story by Lana Stewart Harrington

Do you notice anything? The clinking of steins, the oompah music and the sweet smell of grain in the air? Oktoberfest is near!

But in September, you say? Yes! Traditionally, Oktoberfest begins in mid-September and runs 16 days, ending on the first Sunday in October. So, for all of you who have only been celebrating in October, good news! You can add another two weeks to your party schedule.

How did the world’s largest beer festival and longest-running tradition begin? In the year 1810, Germany celebrated the royal wedding of Bavarian Prince Ludwig and Princess Therese of Saxony-Hildburghausen, who later became king and queen. The multi-day celebration included steins of beer, giant feasts, and horse races. Thankfully, the festivities were such a hit that they became an annual tradition.

In modern times, Oktoberfest in Munich, Germany, attracts up to six million people who gather together to eat, drink, and be merry. The mayor taps the first barrel of beer, which signals the official beginning of the festival: “O’Zapft is!” which in English means “It’s tapped!” Attendees consume roughly 2 million gallons during the festival. Yes, you read that right! There is plenty of fun to be had, including singing in the beer halls, dancing to Bavarian polka music and watching the parades.

The original six breweries still brew beer for the event with a recipe from the early 19th century. Breweries include Augustiner, Hacker-Pschorr, Hofbräu, Löwenbräu, Paulaner, and Spaten. Oktoberfest beers can be found under different names including the labels Oktoberfest, Festbier, or Marzen. The original style of Oktoberfest beers was Marzen or “March Beer,” which was beer brewed in March and kept in cold storage until the fall. It originated from a style called Vienna-style Lager. This beer was darker and maltier than what is served at the event today. Sometime in history Oktoberfest beer changed to a style known as Festbier, a lighter, more quaffable beer.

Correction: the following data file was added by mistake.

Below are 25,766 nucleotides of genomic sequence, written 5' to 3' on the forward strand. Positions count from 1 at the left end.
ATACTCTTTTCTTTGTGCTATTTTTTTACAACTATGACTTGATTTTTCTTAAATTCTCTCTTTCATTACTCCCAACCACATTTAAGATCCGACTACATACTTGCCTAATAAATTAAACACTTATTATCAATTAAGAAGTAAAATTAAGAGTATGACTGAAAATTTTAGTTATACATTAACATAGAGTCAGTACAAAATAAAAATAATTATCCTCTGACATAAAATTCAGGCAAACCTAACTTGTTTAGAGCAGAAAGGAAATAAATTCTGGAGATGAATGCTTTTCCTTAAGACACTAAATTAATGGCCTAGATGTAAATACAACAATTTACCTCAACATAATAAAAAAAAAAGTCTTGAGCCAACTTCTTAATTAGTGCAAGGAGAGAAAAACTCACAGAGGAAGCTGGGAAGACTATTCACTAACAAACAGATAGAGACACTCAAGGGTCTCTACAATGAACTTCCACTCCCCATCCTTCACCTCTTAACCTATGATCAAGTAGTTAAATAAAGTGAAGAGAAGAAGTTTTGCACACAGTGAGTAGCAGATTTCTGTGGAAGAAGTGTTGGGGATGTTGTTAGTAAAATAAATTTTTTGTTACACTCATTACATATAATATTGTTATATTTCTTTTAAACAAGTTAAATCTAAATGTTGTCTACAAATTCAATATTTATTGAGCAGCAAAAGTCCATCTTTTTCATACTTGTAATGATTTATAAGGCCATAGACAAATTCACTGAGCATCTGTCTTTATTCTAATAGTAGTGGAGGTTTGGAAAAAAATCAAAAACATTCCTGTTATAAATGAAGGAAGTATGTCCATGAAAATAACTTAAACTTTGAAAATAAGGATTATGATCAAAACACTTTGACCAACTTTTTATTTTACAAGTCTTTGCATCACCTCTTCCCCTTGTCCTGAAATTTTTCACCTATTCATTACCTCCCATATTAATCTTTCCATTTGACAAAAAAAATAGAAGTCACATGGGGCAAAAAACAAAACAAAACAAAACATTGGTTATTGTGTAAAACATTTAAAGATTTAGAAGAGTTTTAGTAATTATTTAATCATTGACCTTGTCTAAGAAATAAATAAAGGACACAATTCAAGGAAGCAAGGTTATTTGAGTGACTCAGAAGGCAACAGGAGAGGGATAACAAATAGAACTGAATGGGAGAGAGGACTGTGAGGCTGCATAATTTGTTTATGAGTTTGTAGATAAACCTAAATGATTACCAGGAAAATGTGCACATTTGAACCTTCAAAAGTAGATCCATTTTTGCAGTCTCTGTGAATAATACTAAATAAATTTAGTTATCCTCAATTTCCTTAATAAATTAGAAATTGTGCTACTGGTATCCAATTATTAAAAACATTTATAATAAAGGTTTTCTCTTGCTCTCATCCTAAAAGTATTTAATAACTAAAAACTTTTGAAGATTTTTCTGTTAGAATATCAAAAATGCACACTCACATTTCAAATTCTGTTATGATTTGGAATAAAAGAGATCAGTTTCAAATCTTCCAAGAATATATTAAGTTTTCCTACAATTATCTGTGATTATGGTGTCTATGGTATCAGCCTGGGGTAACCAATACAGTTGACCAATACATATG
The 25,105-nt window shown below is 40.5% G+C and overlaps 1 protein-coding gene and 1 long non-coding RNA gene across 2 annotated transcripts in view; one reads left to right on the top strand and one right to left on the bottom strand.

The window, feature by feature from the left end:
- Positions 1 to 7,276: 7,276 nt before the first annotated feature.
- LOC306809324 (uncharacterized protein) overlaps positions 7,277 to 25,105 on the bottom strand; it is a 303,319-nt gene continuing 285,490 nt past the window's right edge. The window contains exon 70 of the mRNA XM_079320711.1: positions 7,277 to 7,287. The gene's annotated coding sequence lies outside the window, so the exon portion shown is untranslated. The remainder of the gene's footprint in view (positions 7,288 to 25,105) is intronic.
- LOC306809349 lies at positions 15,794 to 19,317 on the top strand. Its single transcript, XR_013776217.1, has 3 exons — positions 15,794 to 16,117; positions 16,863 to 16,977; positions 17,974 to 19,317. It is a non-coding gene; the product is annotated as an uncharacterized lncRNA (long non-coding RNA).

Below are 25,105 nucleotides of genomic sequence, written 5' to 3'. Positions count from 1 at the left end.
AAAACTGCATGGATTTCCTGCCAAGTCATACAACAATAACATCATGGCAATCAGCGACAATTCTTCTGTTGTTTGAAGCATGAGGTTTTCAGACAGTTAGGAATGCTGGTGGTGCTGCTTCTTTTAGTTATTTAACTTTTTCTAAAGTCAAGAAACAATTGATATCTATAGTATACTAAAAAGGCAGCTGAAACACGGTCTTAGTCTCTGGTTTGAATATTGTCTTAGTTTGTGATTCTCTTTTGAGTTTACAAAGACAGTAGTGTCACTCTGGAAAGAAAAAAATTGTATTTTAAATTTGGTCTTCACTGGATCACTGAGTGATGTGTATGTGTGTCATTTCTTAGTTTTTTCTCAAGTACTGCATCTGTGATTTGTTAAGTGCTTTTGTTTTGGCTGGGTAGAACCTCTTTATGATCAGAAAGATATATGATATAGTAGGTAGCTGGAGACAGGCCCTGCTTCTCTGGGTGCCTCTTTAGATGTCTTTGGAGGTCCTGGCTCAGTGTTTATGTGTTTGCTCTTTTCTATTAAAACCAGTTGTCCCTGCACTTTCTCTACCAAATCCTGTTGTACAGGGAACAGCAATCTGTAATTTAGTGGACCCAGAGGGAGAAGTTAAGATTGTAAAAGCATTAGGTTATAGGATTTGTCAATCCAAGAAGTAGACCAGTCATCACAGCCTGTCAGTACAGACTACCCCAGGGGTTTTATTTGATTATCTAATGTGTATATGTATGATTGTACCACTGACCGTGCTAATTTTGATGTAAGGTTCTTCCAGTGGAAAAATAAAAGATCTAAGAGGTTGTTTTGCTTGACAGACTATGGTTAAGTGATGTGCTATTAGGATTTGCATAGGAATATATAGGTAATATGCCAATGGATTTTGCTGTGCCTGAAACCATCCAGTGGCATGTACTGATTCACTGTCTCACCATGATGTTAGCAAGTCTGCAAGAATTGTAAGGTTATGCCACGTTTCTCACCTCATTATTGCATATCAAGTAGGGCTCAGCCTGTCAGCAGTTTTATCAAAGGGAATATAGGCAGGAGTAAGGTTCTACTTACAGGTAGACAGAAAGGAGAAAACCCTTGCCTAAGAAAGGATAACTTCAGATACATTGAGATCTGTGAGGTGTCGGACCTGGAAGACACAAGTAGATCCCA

I love this season of beers because the flavors range from light, crisp, and nutty with a deep golden color to heavy malt, toast, and caramel with an amber-red hue. Topping your beverage off is a thick and fluffy white foam—perfection! Rule of thumb: the true German styles will be on the crisp and clean side, while the American styles tend to be on the malty, nutty, caramel side.

Another reason I love this season of beer is the food pairings. Oktoberfest beers are incredibly compatible with different types of food but are a match made in heaven with German fare like Bavarian soft pretzels with grainy mustard, bratwurst and sauerkraut, Wiener Schnitzel, and basically anything fried. The beer also pairs beautifully with cheese—aged Gouda, Manchego, Gorgonzola. Create a charcuterie board, pair it with an Oktoberfest beer and prepare to have your mind blown. The key to pairing beer with food is that one should not overshadow the other. They’re partners. Flavors can complement or contrast with each other. That is what makes the pairing exciting and elevates your meal from “eating” to “dining.”

Put on your best pair of lederhosen or dirndl and grab your liter stein. It’s time to celebrate the season! While you’re at it, support your local brewery and grab a six pack of their Oktoberfest offering. Drink, eat, and shop local!  Finally, drink this beer fresh. It is not meant to be aged. Prost!

Lana’s craft beer & food pairing website:
Follow her on Instagram & Twitter: @LanaDelBeer


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